Purpose: To document the rates of STD/HIV preventive services delivered to adolescents by primary care physicians in California, and to identify variation owing to physician and practice-related factors.
Methods: A stratified random sample of California internists, family physicians, obstetricians-gynecologists, and pediatricians was drawn from the AMA Masterfile and surveyed by mail about their practices with regard to STD/HIV prevention for 15-18-year-old adolescent patients. Sixty percent of eligible physicians responded; the final sample was 1217 physicians.
Results: Results showed that 40% of physicians reported screening all of their adolescent patients for sexual activity and 31% reported educating all of their adolescent patients about STD/HIV transmission. For their sexually active adolescent patients, 36% of physicians always provided STD/HIV education, 17% always screened for number of previous sexual partners; 12% always screened for sexual orientation; and 10% always screened for frequency of casual sex. Four percent of the physicians reported that they always provided condoms for their sexually active adolescent patients; 81% never provided condoms. Higher levels of preventive services delivery were associated with female physician gender, specialization in obstetrics-gynecology, and more recent date of medical school graduation. Physicians practicing in health maintenance organizations reported providing significantly higher rates of preventive services to sexually active adolescents than did physicians in private practice.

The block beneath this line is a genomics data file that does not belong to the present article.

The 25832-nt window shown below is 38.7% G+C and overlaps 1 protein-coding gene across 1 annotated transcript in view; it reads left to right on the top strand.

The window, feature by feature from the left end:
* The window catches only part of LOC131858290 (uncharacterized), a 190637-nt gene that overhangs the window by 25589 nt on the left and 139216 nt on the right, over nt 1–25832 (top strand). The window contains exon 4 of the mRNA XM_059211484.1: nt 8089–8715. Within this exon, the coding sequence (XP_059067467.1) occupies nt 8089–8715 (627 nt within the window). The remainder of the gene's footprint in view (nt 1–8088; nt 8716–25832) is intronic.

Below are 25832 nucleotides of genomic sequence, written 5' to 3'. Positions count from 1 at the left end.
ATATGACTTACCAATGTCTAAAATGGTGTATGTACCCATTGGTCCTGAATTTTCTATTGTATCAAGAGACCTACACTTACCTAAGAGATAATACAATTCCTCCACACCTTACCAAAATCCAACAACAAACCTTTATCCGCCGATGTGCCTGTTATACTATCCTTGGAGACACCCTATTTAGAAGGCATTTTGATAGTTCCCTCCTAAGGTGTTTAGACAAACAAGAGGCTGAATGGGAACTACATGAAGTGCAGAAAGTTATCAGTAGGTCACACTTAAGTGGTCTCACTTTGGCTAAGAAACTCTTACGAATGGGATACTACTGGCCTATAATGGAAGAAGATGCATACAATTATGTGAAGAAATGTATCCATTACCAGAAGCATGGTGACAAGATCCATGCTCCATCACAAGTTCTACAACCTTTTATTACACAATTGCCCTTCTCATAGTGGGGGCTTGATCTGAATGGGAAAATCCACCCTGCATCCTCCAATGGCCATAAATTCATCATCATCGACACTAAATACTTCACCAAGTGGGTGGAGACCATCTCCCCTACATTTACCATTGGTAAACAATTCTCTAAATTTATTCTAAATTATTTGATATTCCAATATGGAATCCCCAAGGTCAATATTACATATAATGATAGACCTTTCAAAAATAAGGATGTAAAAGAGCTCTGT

Conclusions: Primary care physicians provide STD/HIV preventive services to adolescents at rates far below those recommended by current guidelines. Areas where additional research would be informative are highlighted.